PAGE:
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Australian prisoners of war: Changi and the Burma-Thailand Railway

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Over 30 000 Australian became prisoners of war (POWs). Over two-thirds were taken prisoner by the Japanese at the beginning of 1942. The remaining third were taken prisoner by the Vichy Regime and the Germans.

The treatment of Australian prisoners of war at the hands of the Japanese was brutal. They were often forced to live in uninhabitable jungle, at the mercy of the elements, endure hours of exhausting physical labour, receive no medical treatment, be starved, taunted, abused, maltreated, beaten and derided by their Japanese captors.
The Japanese treatment of prisoners of war was not in accordance with the various international conventions regarding the human rights of prisoners. Instead, it often ended in the deaths of their prisoners.
The inhumane treatment of POWs was not forbidden in Japanese culture. In January 1941, the Japanese minister for the army, General Hideki Tojo issued a 'no surrender' clause in a battle ethics brochure. This clause explained that it was more honourable for Japanese soldiers to die in battle than surrender.
Japanese soldiers therefore often had little respect for the human rights of prisoners. They considered surrendering troops morally weak.

Singapore - Changi

14 972 Australians were taken prisoner when Singapore surrendered to the Japanese on 15 February 1942. There were contrasting experiences in the various prison camps on Singapore. At Changi, prisoners enjoyed relative autonomy, whereas at Outram Road prisoners were frequently subjected to beatings. See image 1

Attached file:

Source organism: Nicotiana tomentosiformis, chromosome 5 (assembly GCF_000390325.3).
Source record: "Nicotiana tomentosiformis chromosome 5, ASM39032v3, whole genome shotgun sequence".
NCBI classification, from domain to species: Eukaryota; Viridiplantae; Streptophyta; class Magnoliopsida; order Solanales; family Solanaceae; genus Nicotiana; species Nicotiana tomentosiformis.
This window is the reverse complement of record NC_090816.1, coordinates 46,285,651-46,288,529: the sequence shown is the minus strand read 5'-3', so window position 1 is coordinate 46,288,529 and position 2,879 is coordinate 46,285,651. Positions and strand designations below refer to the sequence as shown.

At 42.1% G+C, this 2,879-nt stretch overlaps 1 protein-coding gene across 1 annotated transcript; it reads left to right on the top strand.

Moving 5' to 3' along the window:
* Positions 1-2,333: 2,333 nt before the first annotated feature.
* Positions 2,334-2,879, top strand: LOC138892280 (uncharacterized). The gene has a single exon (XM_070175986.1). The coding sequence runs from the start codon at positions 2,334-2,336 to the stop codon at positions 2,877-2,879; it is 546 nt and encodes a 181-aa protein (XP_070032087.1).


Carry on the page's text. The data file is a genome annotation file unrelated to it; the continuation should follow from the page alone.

Changi was a British peacetime garrison situated on the north-eastern tip of Singapore. It served as the headquarters for prisoners of war on Singapore during Japanese occupation. Nearly 15 000 Australian prisoners were housed in Selarang Barracks, which had been built to accommodate a capacity of 900.
The barrack interiors were overcrowded and hot. The Japanese allowed the soldiers to sleep outside. The Australians made wooden stretchers for more comfort.
Unlike other POW camps, the Japanese administrators of Changi allowed the commanding officers of the British and Australians to discipline their soldiers and maintain order.
The entire camp came under the control of British Lieutenant General Percival who had been the head of Singaporean defence forces prior to the surrender. A strict regime of discipline and routine was imposed on the soldiers by their own commanders in order to maintain hygiene, health and morale.
Food stood at the top of the list of priorities for commanding officers. Compared with other POW camps, Changi provided prisoners with a relatively varied menu:
  • 1.1023 pounds rice
  • 0.11032 pounds meat
  • 0.11032 pounds flour
  • 0.22 pounds vegetables
  • 0.033 pounds milk
  • 0.044 pounds sugar
  • 0.011 pounds salt, tea, cooking oil

British and Australian army cooks did not know how to cook rice. They often served it as a lumpy grey porridge-like mixture. Eventually, cooks improvised and were able to provide prisoners with food that contained basic vitamins, protein, and carbohydrates.

In February and March 1942, the Japanese began to clamp down on the healthy appetites of their inmates. They announced that the prisoners should be self-sufficient for all their food except for rice. Immediately, the prisoners made communal vegetable gardens.